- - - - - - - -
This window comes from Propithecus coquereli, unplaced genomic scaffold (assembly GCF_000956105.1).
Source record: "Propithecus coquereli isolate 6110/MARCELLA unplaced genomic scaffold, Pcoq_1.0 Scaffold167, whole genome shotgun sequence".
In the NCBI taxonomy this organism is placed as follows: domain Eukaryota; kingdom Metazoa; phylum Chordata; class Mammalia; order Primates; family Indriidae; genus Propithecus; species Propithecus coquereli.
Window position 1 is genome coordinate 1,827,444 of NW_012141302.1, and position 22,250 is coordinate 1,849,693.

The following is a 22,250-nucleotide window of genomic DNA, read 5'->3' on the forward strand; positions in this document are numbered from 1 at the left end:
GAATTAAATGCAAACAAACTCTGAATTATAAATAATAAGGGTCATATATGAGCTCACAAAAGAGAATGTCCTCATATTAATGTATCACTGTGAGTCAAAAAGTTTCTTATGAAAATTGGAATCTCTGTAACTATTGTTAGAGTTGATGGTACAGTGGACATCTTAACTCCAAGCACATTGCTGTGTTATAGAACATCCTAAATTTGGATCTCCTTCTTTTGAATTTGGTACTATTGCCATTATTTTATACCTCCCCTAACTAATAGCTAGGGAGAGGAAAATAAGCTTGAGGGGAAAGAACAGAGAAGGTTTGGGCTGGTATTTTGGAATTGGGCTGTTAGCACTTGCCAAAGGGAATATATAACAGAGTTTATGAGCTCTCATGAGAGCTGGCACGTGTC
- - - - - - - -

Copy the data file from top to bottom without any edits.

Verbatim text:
This window comes from Propithecus coquereli, unplaced genomic scaffold (assembly GCF_000956105.1).
Source record: "Propithecus coquereli isolate 6110/MARCELLA unplaced genomic scaffold, Pcoq_1.0 Scaffold167, whole genome shotgun sequence".
In the NCBI taxonomy this organism is placed as follows: domain Eukaryota; kingdom Metazoa; phylum Chordata; class Mammalia; order Primates; family Indriidae; genus Propithecus; species Propithecus coquereli.
Window position 1 is genome coordinate 1,827,444 of NW_012141302.1, and position 22,250 is coordinate 1,849,693.

The following is a 22,250-nucleotide window of genomic DNA, read 5'->3' on the forward strand; positions in this document are numbered from 1 at the left end:
GAATTAAATGCAAACAAACTCTGAATTATAAATAATAAGGGTCATATATGAGCTCACAAAAGAGAATGTCCTCATATTAATGTATCACTGTGAGTCAAAAAGTTTCTTATGAAAATTGGAATCTCTGTAACTATTGTTAGAGTTGATGGTACAGTGGACATCTTAACTCCAAGCACATTGCTGTGTTATAGAACATCCTAAATTTGGATCTCCTTCTTTTGAATTTGGTACTATTGCCATTATTTTATACCTCCCCTAACTAATAGCTAGGGAGAGGAAAATAAGCTTGAGGGGAAAGAACAGAGAAGGTTTGGGCTGGTATTTTGGAATTGGGCTGTTAGCACTTGCCAAAGGGAATATATAACAGAGTTTATGAGCTCTCATGAGAGCTGGCACGTGTC